Namibian democracy in chaos
Being the election year, Namibians expect a lot from 2014, especially because political general elections are perceived to be the highest exercise in any democracy.
Namibia was established and still stands on the pillars of democracy and the rule of law. Note, in fact, democracy means, “rule of the people”, according to ancient Greeks.
Despite the revolutionary uprisings by the oppressed Namibian people against German colonialism and South African white apartheid’s illegal occupation, the Namibian people through their revolutionary liberation movement, Swapo of Namibia, emerged victorious.
However, as a face-saving device for the defeated party in the war over Namibia, a negotiated solution was reached between the belligerent parties, the apartheid South African regime and the vanguard Swapo, through the auspices of the United Nations.
This is where the ground breaking work for democracy started in Namibia. It was brought about by first securing a conducive climate for all participants in that democratic process through the signing of a ceasefire agreement between the warring parties. Secondly, it was the political mobilisation, organisation and planning for the implementation of the UN Security Council Resolution 435 of 1978. This resolution called for the cessation of hostilities, establishment of a strong UN peacekeeping military and civilian contingent (Untag) in Namibia, return of all Namibian exiles, withdrawal of all the South African military and repressive apparatus from the Namibian territory and the holding of free and fair national elections.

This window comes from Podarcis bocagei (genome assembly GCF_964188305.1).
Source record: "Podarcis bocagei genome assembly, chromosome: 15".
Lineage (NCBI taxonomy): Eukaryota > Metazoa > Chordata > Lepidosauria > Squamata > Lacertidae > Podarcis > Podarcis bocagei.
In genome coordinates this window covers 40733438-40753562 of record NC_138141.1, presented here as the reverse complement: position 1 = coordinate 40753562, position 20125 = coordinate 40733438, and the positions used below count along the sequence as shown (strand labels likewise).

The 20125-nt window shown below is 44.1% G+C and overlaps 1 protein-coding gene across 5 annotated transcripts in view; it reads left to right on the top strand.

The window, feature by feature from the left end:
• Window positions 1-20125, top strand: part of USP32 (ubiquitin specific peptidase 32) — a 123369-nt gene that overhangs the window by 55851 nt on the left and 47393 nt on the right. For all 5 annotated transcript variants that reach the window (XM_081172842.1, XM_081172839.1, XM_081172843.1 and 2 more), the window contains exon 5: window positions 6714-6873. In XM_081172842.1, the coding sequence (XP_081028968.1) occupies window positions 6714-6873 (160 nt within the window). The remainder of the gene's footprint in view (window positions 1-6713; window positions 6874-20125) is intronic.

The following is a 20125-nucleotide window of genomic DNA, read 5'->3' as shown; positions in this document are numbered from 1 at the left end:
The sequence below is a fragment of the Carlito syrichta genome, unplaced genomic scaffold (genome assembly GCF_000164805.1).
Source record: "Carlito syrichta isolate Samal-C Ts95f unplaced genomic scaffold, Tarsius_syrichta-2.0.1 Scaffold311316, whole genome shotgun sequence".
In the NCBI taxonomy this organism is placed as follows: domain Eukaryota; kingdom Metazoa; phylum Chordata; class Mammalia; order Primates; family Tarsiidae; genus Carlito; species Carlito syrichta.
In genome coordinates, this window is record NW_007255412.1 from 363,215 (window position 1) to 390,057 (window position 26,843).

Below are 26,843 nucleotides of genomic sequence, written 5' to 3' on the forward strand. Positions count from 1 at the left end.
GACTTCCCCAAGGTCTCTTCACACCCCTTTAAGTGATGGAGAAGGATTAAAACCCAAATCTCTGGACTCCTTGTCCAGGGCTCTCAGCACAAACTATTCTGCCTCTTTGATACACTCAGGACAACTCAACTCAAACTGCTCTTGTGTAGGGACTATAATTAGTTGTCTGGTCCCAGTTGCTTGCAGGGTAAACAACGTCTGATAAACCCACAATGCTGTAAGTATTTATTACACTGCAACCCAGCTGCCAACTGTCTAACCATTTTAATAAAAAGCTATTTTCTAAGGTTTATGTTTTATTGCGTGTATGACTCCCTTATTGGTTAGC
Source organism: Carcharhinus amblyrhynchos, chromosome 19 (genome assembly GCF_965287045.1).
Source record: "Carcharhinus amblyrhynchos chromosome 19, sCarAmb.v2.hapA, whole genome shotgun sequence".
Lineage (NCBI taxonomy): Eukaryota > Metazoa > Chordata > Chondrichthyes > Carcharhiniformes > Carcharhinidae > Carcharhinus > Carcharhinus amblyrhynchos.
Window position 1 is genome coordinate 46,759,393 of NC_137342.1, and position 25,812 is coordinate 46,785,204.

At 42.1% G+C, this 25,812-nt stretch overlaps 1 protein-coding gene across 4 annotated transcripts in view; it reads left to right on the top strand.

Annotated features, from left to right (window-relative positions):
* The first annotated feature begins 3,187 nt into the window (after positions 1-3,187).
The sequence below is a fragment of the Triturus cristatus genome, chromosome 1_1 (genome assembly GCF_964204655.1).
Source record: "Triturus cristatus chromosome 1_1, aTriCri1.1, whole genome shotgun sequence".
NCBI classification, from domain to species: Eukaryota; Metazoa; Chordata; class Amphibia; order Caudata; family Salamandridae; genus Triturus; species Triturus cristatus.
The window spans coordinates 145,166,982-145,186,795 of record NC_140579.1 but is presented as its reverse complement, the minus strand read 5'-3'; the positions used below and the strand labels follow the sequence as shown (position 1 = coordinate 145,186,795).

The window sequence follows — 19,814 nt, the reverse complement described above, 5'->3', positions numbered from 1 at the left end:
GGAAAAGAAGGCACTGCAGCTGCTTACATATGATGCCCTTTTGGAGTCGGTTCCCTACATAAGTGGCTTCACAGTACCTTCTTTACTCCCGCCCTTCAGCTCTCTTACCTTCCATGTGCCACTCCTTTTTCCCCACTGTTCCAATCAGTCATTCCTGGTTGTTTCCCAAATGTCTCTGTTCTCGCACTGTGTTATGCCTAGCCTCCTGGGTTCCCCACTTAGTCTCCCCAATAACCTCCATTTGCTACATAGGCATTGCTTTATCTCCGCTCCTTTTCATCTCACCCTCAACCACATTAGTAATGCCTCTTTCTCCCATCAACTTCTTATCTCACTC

This is where we come from.
Our freedom and independence was not achieved on a silver platter as many would like the world to believe today. It is for this reason that many patriotic-minded Namibians feel disappointed when the well-established democratic dispensation in our country is being undermined. Undoubtedly, the freedom and independence we all enjoy today brought about a wonderful metamorphosis in our country.
But much still needs to be done. There are deliberate attempts by anti-progress and anti-democratic forces in our country to derail the democratic process. Political fanatics, antagonists and saboteurs have been trying to infuse one obstacle after the other, to undermine the process. During the course of the last 24 years, the Electoral Commission of Namibia (ECN) and political parties have been dragged to courts over the so-called ‘voter rigging’, ‘fraudulent practices’, etc.
The political culprit in the failing democratic system of Namibia is the ECN; a neutral statutory body, which was established by an Act of Parliament to be the facilitator of all electoral in the country. ECN commissioners and director are appointed by Cabinet and endorsed by both houses of Parliament. The director is supported by a competent management team and supporting staff, which is recruited from all the ethnic groups of Namibia. This is a Namibian thing and only us, Namibians, can make it Namibian.